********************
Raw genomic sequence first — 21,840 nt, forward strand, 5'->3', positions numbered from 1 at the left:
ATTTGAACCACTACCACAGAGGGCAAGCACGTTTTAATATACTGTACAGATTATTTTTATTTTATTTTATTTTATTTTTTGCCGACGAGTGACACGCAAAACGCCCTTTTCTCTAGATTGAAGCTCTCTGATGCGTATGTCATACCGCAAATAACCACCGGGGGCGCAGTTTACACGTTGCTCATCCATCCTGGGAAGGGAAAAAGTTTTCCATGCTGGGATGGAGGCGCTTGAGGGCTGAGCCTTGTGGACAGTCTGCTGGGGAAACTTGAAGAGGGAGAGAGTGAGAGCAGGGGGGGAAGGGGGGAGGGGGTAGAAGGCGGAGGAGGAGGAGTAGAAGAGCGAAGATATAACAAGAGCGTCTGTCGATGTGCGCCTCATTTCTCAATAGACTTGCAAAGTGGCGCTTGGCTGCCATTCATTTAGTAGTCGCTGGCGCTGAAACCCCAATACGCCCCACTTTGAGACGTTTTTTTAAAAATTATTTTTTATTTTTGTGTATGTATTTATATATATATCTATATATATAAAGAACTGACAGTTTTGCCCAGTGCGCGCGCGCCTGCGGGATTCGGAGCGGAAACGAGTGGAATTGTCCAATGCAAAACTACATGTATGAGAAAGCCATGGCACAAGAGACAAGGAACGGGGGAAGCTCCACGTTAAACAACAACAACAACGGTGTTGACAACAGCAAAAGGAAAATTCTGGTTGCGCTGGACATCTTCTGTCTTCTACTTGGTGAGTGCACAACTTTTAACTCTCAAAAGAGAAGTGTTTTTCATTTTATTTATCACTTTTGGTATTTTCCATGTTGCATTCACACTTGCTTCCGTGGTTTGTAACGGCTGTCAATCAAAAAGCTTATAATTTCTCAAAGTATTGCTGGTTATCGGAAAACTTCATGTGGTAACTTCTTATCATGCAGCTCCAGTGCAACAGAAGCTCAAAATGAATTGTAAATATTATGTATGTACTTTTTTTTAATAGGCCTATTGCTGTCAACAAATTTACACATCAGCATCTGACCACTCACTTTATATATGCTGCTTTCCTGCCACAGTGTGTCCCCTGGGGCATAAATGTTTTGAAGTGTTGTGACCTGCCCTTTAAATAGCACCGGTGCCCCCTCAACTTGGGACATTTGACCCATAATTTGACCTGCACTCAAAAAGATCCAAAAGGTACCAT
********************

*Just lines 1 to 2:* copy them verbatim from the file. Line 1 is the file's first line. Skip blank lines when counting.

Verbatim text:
Raw genomic sequence first — 21,840 nt, forward strand, 5'->3', positions numbered from 1 at the left:
ATTTGAACCACTACCACAGAGGGCAAGCACGTTTTAATATACTGTACAGATTATTTTTATTTTATTTTATTTTATTTTTTGCCGACGAGTGACACGCAAAACGCCCTTTTCTCTAGATTGAAGCTCTCTGATGCGTATGTCATACCGCAAATAACCACCGGGGGCGCAGTTTACACGTTGCTCATCCATCCTGGGAAGGGAAAAAGTTTTCCATGCTGGGATGGAGGCGCTTGAGGGCTGAGCCTTGTGGACAGTCTGCTGGGGAAACTTGAAGAGGGAGAGAGTGAGAGCAGGGGGGGAAGGGGGGAGGGGGTAGAAGGCGGAGGAGGAGGAGTAGAAGAGCGAAGATATAACAAGAGCGTCTGTCGATGTGCGCCTCATTTCTCAATAGACTTGCAAAGTGGCGCTTGGCTGCCATTCATTTAGTAGTCGCTGGCGCTGAAACCCCAATACGCCCCACTTTGAGACGTTTTTTTAAAAATTATTTTTTATTTTTGTGTATGTATTTATATATATATCTATATATATAAAGAACTGACAGTTTTGCCCAGTGCGCGCGCGCCTGCGGGATTCGGAGCGGAAACGAGTGGAATTGTCCAATGCAAAACTACATGTATGAGAAAGCCATGGCACAAGAGACAAGGAACGGGGGAAGCTCCACGTTAAACAACAACAACAACGGTGTTGACAACAGCAAAAGGAAAATTCTGGTTGCGCTGGACATCTTCTGTCTTCTACTTGGTGAGTGCACAACTTTTAACTCTCAAAAGAGAAGTGTTTTTCATTTTATTTATCACTTTTGGTATTTTCCATGTTGCATTCACACTTGCTTCCGTGGTTTGTAACGGCTGTCAATCAAAAAGCTTATAATTTCTCAAAGTATTGCTGGTTATCGGAAAACTTCATGTGGTAACTTCTTATCATGCAGCTCCAGTGCAACAGAAGCTCAAAATGAATTGTAAATATTATGTATGTACTTTTTTTTAATAGGCCTATTGCTGTCAACAAATTTACACATCAGCATCTGACCACTCACTTTATATATGCTGCTTTCCTGCCACAGTGTGTCCCCTGGGGCATAAATGTTTTGAAGTGTTGTGACCTGCCCTTTAAATAGCACCGGTGCCCCCTCAACTTGGGACATTTGACCCATAATTTGACCTGCACTCAAAAAGATCCAAAAGGTACCAT